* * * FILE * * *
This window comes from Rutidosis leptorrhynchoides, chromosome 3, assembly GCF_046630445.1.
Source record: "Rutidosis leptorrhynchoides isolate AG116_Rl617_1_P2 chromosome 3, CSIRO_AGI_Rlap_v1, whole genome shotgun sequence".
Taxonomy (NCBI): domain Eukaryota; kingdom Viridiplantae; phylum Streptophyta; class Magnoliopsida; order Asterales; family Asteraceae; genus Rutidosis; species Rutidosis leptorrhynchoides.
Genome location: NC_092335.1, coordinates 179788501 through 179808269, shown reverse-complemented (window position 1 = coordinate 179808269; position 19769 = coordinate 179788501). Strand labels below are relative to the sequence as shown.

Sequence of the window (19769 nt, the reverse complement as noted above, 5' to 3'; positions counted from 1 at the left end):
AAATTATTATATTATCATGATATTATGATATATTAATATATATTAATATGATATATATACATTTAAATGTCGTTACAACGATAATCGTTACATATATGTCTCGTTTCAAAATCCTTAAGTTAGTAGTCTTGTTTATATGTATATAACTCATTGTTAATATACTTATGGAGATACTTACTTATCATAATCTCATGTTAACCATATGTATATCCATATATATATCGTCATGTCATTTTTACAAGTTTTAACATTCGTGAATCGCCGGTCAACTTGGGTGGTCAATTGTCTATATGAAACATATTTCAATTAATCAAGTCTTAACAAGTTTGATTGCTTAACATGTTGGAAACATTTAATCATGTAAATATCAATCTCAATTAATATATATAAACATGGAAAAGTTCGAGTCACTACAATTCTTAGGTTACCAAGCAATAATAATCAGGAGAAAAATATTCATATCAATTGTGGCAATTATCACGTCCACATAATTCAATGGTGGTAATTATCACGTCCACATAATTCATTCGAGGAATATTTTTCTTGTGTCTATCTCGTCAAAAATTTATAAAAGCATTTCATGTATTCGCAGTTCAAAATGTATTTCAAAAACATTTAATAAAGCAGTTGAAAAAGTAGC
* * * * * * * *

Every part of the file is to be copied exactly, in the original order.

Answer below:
This window comes from Rutidosis leptorrhynchoides, chromosome 3, assembly GCF_046630445.1.
Source record: "Rutidosis leptorrhynchoides isolate AG116_Rl617_1_P2 chromosome 3, CSIRO_AGI_Rlap_v1, whole genome shotgun sequence".
Taxonomy (NCBI): domain Eukaryota; kingdom Viridiplantae; phylum Streptophyta; class Magnoliopsida; order Asterales; family Asteraceae; genus Rutidosis; species Rutidosis leptorrhynchoides.
Genome location: NC_092335.1, coordinates 179788501 through 179808269, shown reverse-complemented (window position 1 = coordinate 179808269; position 19769 = coordinate 179788501). Strand labels below are relative to the sequence as shown.

Sequence of the window (19769 nt, the reverse complement as noted above, 5' to 3'; positions counted from 1 at the left end):
AAATTATTATATTATCATGATATTATGATATATTAATATATATTAATATGATATATATACATTTAAATGTCGTTACAACGATAATCGTTACATATATGTCTCGTTTCAAAATCCTTAAGTTAGTAGTCTTGTTTATATGTATATAACTCATTGTTAATATACTTATGGAGATACTTACTTATCATAATCTCATGTTAACCATATGTATATCCATATATATATCGTCATGTCATTTTTACAAGTTTTAACATTCGTGAATCGCCGGTCAACTTGGGTGGTCAATTGTCTATATGAAACATATTTCAATTAATCAAGTCTTAACAAGTTTGATTGCTTAACATGTTGGAAACATTTAATCATGTAAATATCAATCTCAATTAATATATATAAACATGGAAAAGTTCGAGTCACTACAATTCTTAGGTTACCAAGCAATAATAATCAGGAGAAAAATATTCATATCAATTGTGGCAATTATCACGTCCACATAATTCAATGGTGGTAATTATCACGTCCACATAATTCATTCGAGGAATATTTTTCTTGTGTCTATCTCGTCAAAAATTTATAAAAGCATTTCATGTATTCGCAGTTCAAAATGTATTTCAAAAACATTTAATAAAGCAGTTGAAAAAGTAGC